A cavity is a hole inside your tooth, usually caused by decay. Dentists use fillings to restore the damage done from cavities and repair your teeth. There are several types, including silver and white fillings. Choosing between silver vs. white fillings often depends on where the cavity is located, price, and how extensive the cavity is.
Choosing a Tooth Filling: Silver vs White Fillings
What Are Silver and White Fillings?
When the dentist finds a cavity that needs filled, he or she will often talk with you about your options. The most common types of fillings are silver and white. Silver fillings are made from a liquid metal alloy, primarily silver, tin and copper. White fillings are made from a ceramic and plastic compound. Both of these types of fillings have been used for decades, and have been shown to be a safe and effective way to restore teeth damaged by cavities.
Silver vs. White Fillings: Compare and Contrast
These types of fillings are similar in many ways, and either are suitable for most types of cavities. However, there are a few difference, such as:
- Strength: Silver fillings are generally considered stronger than white fillings, though both are made to withstand biting, chewing and regular wear-and-tear.
- Placement: White fillings are made to match the color of your teeth, so they’re ideal for cavities in visible locations. Since silver fillings are slightly stronger, they’re ideal for fillings on back teeth.
- Price: Silver cavities are more common, easier to place and are generally cheaper than white fillings. However, both types of fillings can be applied safely and affordably.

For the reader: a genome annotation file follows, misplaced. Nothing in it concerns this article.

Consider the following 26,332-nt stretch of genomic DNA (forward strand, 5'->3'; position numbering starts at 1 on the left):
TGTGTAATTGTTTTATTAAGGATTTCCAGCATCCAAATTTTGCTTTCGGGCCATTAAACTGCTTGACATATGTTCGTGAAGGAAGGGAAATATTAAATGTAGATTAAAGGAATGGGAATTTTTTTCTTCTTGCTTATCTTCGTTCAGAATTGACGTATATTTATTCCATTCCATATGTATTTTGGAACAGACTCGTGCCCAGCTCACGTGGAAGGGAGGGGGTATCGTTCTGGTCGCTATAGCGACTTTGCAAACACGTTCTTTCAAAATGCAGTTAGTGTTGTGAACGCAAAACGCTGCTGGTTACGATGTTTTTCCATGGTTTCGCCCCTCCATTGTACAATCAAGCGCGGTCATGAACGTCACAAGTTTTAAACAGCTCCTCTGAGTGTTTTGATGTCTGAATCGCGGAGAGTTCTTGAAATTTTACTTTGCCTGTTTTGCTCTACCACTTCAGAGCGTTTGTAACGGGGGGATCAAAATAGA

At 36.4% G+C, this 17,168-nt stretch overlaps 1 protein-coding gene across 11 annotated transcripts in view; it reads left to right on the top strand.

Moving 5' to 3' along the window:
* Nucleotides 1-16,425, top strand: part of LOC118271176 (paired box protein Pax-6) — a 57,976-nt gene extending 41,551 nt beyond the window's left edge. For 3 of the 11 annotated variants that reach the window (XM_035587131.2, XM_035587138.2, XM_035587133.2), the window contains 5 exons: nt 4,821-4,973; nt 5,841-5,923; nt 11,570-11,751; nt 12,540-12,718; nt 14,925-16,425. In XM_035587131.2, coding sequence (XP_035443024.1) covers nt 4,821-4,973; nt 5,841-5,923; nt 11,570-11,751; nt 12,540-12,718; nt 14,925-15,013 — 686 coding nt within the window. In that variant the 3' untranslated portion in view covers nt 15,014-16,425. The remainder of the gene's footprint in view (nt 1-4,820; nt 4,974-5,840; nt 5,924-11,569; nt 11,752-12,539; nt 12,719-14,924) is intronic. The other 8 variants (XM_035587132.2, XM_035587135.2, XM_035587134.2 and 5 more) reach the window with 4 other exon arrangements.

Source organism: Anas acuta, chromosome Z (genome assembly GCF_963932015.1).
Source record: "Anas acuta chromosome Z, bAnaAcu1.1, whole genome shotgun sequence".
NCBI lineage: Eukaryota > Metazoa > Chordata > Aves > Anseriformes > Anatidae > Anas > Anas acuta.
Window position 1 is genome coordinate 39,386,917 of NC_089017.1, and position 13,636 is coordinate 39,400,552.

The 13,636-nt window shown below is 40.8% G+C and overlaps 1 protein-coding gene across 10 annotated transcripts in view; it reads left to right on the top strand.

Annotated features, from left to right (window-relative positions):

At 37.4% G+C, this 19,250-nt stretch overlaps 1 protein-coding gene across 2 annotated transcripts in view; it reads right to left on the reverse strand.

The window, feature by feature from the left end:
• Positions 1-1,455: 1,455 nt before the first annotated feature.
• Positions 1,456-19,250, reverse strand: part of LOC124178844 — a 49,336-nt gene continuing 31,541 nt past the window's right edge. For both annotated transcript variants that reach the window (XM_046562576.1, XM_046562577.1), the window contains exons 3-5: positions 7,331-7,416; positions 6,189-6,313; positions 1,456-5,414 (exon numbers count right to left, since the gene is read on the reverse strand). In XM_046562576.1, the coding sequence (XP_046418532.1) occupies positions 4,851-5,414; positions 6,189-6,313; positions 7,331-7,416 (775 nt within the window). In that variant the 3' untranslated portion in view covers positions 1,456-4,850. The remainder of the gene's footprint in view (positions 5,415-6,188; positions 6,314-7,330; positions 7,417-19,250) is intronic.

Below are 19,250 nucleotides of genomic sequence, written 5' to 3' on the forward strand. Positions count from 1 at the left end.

How Do Dentists Fill a Cavity?
Though you may be understandably nervous about getting a filling, remember that this is one of the most common dental procedures in dentistry. Dentists use both silver and white fillings in very similar ways. Let’s take a closer look at this process:
Numbing Your Tooth and Gums
Regardless of the silver vs. white filling material used, numbing comes first. Before filling your tooth, the dentist will typically apply a numbing liquid to your tooth and the surrounding gums. Once your mouth is fully numb, the dentist will give you one or more shots of an anesthetic agent that completely numbs your mouth. Most dentists will leave patients for a few minutes to ensure their mouths are numb before proceeding.
Filling the Tooth
Once your mouth is numb, the dentist will use a metal tool to carefully remove any black or brown spots from your tooth and remove all traces of decay. The dentist then uses a small paintbrush to carefully fit the hole in your tooth with the silver or white filling material. Depending on the size and location of the cavity, the dentist may use brushes to mold the composite materials to your tooth to cover any cracked or jagged edges.
Alternatives to Silver and White Fillings
Besides silver and white fillings, there are also gold fillings, which are less common, but also a safe and effective option for restoring a tooth damaged by a cavity. There are also other alternatives to fillings in general. If the cavity damaging your tooth is severe, the tooth may not be able to support a filling. In these cases, you may need a tooth extraction and implant to replace the tooth.
Extractions and Implants
While dentists can use fillings to restore smaller cavities, a larger cavity may require more work. A larger cavity can actually eat through much of your tooth and the filling will not have enough support to be stable. If the dentist determines that your tooth has too much decay to support a filling, the tooth may require extraction. After numbing your tooth, the doctor will break and remove the old tooth. After your mouth has time to heal, the dentist can fit you for a new implant.
Do You Have a Cavity?
If you have a cavity, you should make an appointment with your dentist as soon as possible. If cavities go untreated, the bacteria will continue eating away at the tooth. If you’re uncertain which type of filing is right for you, ask your dentist about silver vs. white fillings. Both types of filings are safe and affordable. If you have questions, or you have tooth pain that you suspect might be a cavity, make an appointment at a dental office in Las Vegas today.